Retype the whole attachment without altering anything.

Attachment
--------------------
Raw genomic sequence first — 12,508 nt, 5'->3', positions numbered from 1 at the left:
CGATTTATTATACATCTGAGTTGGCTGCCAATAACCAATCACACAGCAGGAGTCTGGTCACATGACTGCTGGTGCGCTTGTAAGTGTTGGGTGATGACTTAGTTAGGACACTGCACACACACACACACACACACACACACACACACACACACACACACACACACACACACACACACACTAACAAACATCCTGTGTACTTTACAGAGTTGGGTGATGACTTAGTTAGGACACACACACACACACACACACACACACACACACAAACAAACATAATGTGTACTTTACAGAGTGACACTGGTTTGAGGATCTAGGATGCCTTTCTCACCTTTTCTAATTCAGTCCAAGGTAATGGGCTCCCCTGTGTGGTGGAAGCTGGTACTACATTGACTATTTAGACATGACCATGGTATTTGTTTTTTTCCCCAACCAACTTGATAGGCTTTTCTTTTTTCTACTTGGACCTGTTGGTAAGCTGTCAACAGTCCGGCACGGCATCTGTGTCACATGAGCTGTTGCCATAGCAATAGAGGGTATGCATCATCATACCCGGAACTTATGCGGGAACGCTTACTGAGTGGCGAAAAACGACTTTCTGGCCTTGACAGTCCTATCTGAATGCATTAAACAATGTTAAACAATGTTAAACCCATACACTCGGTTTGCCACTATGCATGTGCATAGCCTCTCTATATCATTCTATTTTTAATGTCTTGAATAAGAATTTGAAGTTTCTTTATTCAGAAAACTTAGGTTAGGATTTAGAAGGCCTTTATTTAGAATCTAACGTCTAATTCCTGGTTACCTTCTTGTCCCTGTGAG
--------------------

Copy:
Raw genomic sequence first — 12,508 nt, 5'->3', positions numbered from 1 at the left:
CGATTTATTATACATCTGAGTTGGCTGCCAATAACCAATCACACAGCAGGAGTCTGGTCACATGACTGCTGGTGCGCTTGTAAGTGTTGGGTGATGACTTAGTTAGGACACTGCACACACACACACACACACACACACACACACACACACACACACACACACACACACACACACACACTAACAAACATCCTGTGTACTTTACAGAGTTGGGTGATGACTTAGTTAGGACACACACACACACACACACACACACACACACACAAACAAACATAATGTGTACTTTACAGAGTGACACTGGTTTGAGGATCTAGGATGCCTTTCTCACCTTTTCTAATTCAGTCCAAGGTAATGGGCTCCCCTGTGTGGTGGAAGCTGGTACTACATTGACTATTTAGACATGACCATGGTATTTGTTTTTTTCCCCAACCAACTTGATAGGCTTTTCTTTTTTCTACTTGGACCTGTTGGTAAGCTGTCAACAGTCCGGCACGGCATCTGTGTCACATGAGCTGTTGCCATAGCAATAGAGGGTATGCATCATCATACCCGGAACTTATGCGGGAACGCTTACTGAGTGGCGAAAAACGACTTTCTGGCCTTGACAGTCCTATCTGAATGCATTAAACAATGTTAAACAATGTTAAACCCATACACTCGGTTTGCCACTATGCATGTGCATAGCCTCTCTATATCATTCTATTTTTAATGTCTTGAATAAGAATTTGAAGTTTCTTTATTCAGAAAACTTAGGTTAGGATTTAGAAGGCCTTTATTTAGAATCTAACGTCTAATTCCTGGTTACCTTCTTGTCCCTGTGAG